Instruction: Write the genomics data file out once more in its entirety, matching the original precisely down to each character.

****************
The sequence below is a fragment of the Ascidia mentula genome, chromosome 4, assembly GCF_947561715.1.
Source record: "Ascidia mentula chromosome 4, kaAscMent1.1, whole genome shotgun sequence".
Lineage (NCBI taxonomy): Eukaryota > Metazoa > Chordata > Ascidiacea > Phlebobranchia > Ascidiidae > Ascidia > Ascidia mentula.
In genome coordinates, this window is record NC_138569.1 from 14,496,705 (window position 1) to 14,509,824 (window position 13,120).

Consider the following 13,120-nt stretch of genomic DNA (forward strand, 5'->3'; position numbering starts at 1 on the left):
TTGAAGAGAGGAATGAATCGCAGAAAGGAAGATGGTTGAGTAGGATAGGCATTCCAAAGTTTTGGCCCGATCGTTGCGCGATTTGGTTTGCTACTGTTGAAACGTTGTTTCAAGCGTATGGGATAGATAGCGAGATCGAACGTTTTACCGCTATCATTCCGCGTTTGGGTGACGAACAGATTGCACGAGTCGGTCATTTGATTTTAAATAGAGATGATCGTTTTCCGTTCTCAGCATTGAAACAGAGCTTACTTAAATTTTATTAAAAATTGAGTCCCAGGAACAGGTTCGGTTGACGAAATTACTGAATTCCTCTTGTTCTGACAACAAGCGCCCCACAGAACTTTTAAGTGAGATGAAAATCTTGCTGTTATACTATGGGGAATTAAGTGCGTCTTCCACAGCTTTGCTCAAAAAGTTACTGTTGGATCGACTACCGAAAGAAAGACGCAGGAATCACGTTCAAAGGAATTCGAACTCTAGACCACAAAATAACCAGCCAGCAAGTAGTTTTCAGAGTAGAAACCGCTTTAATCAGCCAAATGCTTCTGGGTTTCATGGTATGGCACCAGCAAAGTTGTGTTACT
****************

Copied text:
The sequence below is a fragment of the Ascidia mentula genome, chromosome 4, assembly GCF_947561715.1.
Source record: "Ascidia mentula chromosome 4, kaAscMent1.1, whole genome shotgun sequence".
Lineage (NCBI taxonomy): Eukaryota > Metazoa > Chordata > Ascidiacea > Phlebobranchia > Ascidiidae > Ascidia > Ascidia mentula.
In genome coordinates, this window is record NC_138569.1 from 14,496,705 (window position 1) to 14,509,824 (window position 13,120).

Consider the following 13,120-nt stretch of genomic DNA (forward strand, 5'->3'; position numbering starts at 1 on the left):
TTGAAGAGAGGAATGAATCGCAGAAAGGAAGATGGTTGAGTAGGATAGGCATTCCAAAGTTTTGGCCCGATCGTTGCGCGATTTGGTTTGCTACTGTTGAAACGTTGTTTCAAGCGTATGGGATAGATAGCGAGATCGAACGTTTTACCGCTATCATTCCGCGTTTGGGTGACGAACAGATTGCACGAGTCGGTCATTTGATTTTAAATAGAGATGATCGTTTTCCGTTCTCAGCATTGAAACAGAGCTTACTTAAATTTTATTAAAAATTGAGTCCCAGGAACAGGTTCGGTTGACGAAATTACTGAATTCCTCTTGTTCTGACAACAAGCGCCCCACAGAACTTTTAAGTGAGATGAAAATCTTGCTGTTATACTATGGGGAATTAAGTGCGTCTTCCACAGCTTTGCTCAAAAAGTTACTGTTGGATCGACTACCGAAAGAAAGACGCAGGAATCACGTTCAAAGGAATTCGAACTCTAGACCACAAAATAACCAGCCAGCAAGTAGTTTTCAGAGTAGAAACCGCTTTAATCAGCCAAATGCTTCTGGGTTTCATGGTATGGCACCAGCAAAGTTGTGTTACT